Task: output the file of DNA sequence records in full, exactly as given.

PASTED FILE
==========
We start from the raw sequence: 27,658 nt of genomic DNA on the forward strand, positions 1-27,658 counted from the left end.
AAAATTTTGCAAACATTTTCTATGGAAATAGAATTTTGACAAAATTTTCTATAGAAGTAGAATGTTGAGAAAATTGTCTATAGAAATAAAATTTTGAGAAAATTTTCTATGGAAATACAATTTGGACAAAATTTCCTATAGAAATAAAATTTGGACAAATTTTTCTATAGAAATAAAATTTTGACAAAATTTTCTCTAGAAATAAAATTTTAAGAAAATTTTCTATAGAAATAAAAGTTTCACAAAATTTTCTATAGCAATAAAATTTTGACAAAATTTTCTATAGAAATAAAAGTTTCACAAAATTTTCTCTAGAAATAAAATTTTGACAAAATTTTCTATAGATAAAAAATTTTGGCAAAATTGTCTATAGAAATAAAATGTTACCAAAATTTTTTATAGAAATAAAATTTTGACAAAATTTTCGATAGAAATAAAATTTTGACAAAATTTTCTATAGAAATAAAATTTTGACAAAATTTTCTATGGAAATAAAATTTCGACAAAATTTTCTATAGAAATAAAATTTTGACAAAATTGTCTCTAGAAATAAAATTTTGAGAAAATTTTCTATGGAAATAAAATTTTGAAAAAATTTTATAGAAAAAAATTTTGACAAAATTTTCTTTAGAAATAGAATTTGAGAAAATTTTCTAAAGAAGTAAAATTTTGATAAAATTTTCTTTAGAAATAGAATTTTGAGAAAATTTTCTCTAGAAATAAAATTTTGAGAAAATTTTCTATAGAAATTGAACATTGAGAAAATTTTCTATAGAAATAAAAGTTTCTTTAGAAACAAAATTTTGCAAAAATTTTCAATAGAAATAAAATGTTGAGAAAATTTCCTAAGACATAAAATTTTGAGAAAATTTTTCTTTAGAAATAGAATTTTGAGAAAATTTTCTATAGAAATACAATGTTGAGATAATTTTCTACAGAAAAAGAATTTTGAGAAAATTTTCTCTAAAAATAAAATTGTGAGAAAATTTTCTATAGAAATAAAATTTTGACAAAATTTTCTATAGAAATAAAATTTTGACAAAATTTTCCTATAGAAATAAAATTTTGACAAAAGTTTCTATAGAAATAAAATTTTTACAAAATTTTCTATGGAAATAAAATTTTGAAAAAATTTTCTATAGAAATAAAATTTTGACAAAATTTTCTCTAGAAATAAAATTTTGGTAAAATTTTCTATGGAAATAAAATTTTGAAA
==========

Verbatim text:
We start from the raw sequence: 27,658 nt of genomic DNA on the forward strand, positions 1-27,658 counted from the left end.
AAAATTTTGCAAACATTTTCTATGGAAATAGAATTTTGACAAAATTTTCTATAGAAGTAGAATGTTGAGAAAATTGTCTATAGAAATAAAATTTTGAGAAAATTTTCTATGGAAATACAATTTGGACAAAATTTCCTATAGAAATAAAATTTGGACAAATTTTTCTATAGAAATAAAATTTTGACAAAATTTTCTCTAGAAATAAAATTTTAAGAAAATTTTCTATAGAAATAAAAGTTTCACAAAATTTTCTATAGCAATAAAATTTTGACAAAATTTTCTATAGAAATAAAAGTTTCACAAAATTTTCTCTAGAAATAAAATTTTGACAAAATTTTCTATAGATAAAAAATTTTGGCAAAATTGTCTATAGAAATAAAATGTTACCAAAATTTTTTATAGAAATAAAATTTTGACAAAATTTTCGATAGAAATAAAATTTTGACAAAATTTTCTATAGAAATAAAATTTTGACAAAATTTTCTATGGAAATAAAATTTCGACAAAATTTTCTATAGAAATAAAATTTTGACAAAATTGTCTCTAGAAATAAAATTTTGAGAAAATTTTCTATGGAAATAAAATTTTGAAAAAATTTTATAGAAAAAAATTTTGACAAAATTTTCTTTAGAAATAGAATTTGAGAAAATTTTCTAAAGAAGTAAAATTTTGATAAAATTTTCTTTAGAAATAGAATTTTGAGAAAATTTTCTCTAGAAATAAAATTTTGAGAAAATTTTCTATAGAAATTGAACATTGAGAAAATTTTCTATAGAAATAAAAGTTTCTTTAGAAACAAAATTTTGCAAAAATTTTCAATAGAAATAAAATGTTGAGAAAATTTCCTAAGACATAAAATTTTGAGAAAATTTTTCTTTAGAAATAGAATTTTGAGAAAATTTTCTATAGAAATACAATGTTGAGATAATTTTCTACAGAAAAAGAATTTTGAGAAAATTTTCTCTAAAAATAAAATTGTGAGAAAATTTTCTATAGAAATAAAATTTTGACAAAATTTTCTATAGAAATAAAATTTTGACAAAATTTTCCTATAGAAATAAAATTTTGACAAAAGTTTCTATAGAAATAAAATTTTTACAAAATTTTCTATGGAAATAAAATTTTGAAAAAATTTTCTATAGAAATAAAATTTTGACAAAATTTTCTCTAGAAATAAAATTTTGGTAAAATTTTCTATGGAAATAAAATTTTGAAA